A new study has found that children born in 2020 will have a very different life from their grandparents when it comes to climate change — even under the most extreme climate mitigation scenarios.
In fact, per the study, newborns worldwide will face “seven times more scorching heatwaves during their lives than their grandparents,” under current climate policy. They will also live through “2.6 times more droughts. 2.8 times as many river floods, almost three times as many crop failures, and twice the number of wildfires” as people born 60 years ago. That reality will be worse for children living in poor countries.
The study, from a research group out of Vrije Universiteit Brussel (VUB) in Belgium, was conducted by computing the lifetime exposure to climate change for every generation born between 1960 and 2020 worldwide. They calculated different global warming scenarios, from today’s 1 degree Celsius to 3.5 degrees Celsius of total warming.
The team found that “at and above 1.5 degrees celsius” of global warming, kids will see a “lifetime exposure to heatwaves, crop failures, droughts, and river floods for people born after 1980 is unmatched by pre-industrial climate conditions.”
Of the findings, lead researcher Professor Wim Thiery said, “this basically means that people younger than 40 today will live an unprecedented life even under the most stringent climate mitigation scenarios.”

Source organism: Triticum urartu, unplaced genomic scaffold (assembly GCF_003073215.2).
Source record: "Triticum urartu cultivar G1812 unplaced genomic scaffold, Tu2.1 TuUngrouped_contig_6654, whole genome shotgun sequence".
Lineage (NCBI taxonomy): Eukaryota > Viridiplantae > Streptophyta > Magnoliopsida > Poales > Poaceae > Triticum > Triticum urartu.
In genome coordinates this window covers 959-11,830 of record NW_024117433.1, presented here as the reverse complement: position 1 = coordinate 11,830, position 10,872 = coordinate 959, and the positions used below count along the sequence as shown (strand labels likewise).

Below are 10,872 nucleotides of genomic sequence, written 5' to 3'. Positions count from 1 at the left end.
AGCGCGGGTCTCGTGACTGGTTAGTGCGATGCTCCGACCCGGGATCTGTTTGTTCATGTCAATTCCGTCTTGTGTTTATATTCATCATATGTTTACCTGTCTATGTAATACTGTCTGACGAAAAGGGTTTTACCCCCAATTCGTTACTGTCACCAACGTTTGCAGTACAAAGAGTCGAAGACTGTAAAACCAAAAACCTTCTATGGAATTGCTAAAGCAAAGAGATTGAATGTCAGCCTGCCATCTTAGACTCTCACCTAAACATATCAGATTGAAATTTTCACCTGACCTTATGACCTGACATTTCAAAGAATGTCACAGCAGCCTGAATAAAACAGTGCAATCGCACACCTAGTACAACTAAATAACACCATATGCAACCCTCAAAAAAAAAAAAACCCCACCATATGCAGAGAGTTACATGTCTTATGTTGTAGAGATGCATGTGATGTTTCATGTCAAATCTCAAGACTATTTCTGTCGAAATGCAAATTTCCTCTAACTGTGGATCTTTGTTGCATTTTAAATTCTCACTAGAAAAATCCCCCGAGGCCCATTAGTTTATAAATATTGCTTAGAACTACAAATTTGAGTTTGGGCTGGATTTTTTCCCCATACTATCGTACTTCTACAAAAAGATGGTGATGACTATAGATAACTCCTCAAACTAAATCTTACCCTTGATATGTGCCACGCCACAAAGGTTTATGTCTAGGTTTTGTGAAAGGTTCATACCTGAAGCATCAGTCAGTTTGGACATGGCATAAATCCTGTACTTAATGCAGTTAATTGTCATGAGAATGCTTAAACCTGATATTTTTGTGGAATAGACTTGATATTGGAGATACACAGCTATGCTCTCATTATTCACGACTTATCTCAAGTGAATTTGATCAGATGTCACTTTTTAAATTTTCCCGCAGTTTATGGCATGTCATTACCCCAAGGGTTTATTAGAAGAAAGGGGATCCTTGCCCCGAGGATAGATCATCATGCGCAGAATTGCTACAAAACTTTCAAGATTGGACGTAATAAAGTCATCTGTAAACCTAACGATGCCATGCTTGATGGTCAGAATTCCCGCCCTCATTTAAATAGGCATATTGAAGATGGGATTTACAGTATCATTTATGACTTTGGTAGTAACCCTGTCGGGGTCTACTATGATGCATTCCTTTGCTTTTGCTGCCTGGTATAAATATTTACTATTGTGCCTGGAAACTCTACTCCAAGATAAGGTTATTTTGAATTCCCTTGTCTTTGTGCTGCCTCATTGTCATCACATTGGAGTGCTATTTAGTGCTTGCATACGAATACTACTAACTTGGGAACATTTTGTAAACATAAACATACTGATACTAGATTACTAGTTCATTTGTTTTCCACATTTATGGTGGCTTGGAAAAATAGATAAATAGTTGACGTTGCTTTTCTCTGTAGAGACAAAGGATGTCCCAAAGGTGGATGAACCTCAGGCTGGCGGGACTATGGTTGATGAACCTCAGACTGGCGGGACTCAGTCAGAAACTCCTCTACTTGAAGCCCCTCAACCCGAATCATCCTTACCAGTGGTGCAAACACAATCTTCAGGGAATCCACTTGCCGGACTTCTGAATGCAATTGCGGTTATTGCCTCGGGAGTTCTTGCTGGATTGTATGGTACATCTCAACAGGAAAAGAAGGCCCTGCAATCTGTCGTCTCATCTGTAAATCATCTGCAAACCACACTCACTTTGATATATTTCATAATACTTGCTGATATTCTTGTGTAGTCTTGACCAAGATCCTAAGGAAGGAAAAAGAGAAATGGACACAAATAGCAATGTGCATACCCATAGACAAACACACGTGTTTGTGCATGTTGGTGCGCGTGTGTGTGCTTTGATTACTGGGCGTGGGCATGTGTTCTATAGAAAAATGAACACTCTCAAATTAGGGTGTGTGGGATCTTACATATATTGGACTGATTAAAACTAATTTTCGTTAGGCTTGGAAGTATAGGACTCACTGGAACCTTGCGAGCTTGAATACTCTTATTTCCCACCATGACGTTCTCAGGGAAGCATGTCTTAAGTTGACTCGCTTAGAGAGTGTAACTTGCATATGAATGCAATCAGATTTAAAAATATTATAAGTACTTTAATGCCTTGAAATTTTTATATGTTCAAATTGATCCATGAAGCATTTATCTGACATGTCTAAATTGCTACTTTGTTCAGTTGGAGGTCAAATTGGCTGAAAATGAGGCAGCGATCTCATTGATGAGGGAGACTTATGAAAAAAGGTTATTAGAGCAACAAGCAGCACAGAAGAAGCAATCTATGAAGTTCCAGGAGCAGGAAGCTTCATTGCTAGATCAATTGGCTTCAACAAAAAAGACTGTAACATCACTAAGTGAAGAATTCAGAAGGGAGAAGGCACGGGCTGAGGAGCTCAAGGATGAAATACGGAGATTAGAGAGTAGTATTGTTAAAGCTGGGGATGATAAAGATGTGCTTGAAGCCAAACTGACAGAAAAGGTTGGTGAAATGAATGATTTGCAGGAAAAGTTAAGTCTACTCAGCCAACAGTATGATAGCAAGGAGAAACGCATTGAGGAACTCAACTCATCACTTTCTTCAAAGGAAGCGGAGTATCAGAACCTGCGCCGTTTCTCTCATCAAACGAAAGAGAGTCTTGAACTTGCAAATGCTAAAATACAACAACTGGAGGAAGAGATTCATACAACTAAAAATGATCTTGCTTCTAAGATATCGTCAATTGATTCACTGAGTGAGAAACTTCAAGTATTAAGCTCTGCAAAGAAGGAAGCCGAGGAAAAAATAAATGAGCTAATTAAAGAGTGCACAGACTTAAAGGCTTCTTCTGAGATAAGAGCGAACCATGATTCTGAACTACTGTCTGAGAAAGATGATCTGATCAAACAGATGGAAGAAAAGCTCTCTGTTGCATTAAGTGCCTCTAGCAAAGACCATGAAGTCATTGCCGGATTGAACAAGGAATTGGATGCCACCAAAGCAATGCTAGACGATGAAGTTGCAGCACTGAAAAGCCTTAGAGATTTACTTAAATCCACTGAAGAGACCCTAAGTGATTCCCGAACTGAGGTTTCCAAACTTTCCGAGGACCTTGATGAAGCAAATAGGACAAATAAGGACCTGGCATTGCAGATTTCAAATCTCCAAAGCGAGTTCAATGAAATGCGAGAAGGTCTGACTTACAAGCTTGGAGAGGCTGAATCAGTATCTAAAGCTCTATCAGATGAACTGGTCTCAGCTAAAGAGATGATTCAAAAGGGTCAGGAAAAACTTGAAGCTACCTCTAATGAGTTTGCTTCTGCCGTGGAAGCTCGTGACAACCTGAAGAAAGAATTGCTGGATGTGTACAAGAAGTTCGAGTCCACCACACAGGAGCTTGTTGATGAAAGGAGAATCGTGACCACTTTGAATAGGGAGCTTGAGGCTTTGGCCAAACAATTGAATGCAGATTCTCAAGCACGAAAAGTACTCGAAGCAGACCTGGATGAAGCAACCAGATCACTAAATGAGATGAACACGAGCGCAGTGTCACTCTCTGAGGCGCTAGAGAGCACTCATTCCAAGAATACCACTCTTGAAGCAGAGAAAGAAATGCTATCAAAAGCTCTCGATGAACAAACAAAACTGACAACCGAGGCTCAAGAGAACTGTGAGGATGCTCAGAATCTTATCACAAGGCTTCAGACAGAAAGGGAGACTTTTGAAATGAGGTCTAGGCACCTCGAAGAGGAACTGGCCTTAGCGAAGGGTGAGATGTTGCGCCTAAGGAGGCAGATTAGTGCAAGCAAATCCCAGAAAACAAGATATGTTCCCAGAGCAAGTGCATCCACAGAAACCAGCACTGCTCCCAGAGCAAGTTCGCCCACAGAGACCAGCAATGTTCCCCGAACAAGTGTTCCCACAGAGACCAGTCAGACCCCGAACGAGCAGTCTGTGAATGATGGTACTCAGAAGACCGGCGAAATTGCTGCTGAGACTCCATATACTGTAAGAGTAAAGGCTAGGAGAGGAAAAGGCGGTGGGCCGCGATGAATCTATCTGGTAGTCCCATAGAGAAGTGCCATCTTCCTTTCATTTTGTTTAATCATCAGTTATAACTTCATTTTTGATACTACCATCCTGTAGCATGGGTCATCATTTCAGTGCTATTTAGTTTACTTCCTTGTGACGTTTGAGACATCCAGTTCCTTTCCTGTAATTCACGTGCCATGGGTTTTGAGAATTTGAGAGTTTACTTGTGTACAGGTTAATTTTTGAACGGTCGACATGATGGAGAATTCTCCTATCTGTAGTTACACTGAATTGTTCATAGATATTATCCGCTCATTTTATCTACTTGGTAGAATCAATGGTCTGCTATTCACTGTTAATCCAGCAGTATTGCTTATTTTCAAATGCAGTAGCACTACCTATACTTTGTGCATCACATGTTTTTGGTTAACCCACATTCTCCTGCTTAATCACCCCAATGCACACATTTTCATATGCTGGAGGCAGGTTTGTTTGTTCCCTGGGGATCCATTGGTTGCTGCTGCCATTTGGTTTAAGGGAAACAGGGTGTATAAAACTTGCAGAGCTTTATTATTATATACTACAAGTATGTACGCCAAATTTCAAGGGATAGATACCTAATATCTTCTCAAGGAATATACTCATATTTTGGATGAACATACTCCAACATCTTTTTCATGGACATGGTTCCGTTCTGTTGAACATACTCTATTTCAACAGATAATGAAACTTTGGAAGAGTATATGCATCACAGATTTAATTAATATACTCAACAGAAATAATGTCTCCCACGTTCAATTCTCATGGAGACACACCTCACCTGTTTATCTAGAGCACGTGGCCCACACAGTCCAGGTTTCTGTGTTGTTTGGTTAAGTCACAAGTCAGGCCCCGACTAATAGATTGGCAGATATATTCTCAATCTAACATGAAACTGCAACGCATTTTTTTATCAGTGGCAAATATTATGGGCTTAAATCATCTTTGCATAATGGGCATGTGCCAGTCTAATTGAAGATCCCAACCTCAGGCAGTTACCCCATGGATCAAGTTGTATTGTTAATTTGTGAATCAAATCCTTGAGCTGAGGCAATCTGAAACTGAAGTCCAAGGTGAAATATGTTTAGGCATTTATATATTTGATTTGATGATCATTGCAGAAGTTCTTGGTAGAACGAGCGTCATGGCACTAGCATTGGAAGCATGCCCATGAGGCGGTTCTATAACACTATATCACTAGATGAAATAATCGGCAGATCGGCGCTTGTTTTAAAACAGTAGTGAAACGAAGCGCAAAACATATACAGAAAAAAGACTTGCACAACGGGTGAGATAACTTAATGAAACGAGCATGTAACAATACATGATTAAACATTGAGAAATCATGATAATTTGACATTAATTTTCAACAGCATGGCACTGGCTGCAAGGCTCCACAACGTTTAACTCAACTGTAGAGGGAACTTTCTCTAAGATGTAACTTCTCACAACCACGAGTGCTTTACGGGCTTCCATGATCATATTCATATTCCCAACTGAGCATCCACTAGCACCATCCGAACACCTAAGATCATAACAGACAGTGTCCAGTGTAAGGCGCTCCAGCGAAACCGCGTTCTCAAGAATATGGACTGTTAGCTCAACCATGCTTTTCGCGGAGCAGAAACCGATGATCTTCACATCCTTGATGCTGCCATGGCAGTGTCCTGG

A 6-year-old in 2020 will experience two times as many wildfires and cyclones, three times more floods, four times more crop failures, five times more droughts, and 36 times more heatwaves if the world enters a 3-degree Celsius warming climate scenario. The study also found that under a 3.5-degree Celsius warming scenario, kids born in 2020 will experience 44 times more heatwaves.
As the study is global, it does account for regional differences. The main takeaway here is that kids in low-income countries will suffer the most under extreme climate change with a “fivefold” increase in exposure to climate change events. Over 100 million more children in Sub-Saharan Africa than in Europe and Asia will experience more extreme climate events.
It all sounds scary, but the report actually contains a glimmer of hope: Even though people under 40 can basically bet money that the lives they continue to lead will be inexorably changed by the warming climate, acting to limit the damage will make a huge difference in the quality of our lives for the better, especially for our children.
If the world acts drastically to limit warming to 1.5 degrees Celsius — (if we continue at our current trajectory of global warming, we will warm the planet by 4.5 degrees Celsius by 2100) — by cutting carbon emissions, reaching net-zero carbon emissions, using carbon capture technology and divesting from fossil fuels and utilizing renewable energy, we can still avoid some of the worst outcomes.
Limiting our warming to that degree would drop the lifetime exposure of newborns to heatwaves by 45 percent, droughts by 39 percent, river floods by 38 percent, crop failures by 28 percent, and wildfires by 10 percent compared to if we allow the plant to warm by 2.6 to 3.1 degrees Celsius above pre-industrial levels.
In other words, though the report is terrifying, it’s best to use that fear and let it galvanize us to act for ourselves, and for our children. We still have plenty of time to fight to avoid the worst. But that time is dwindling.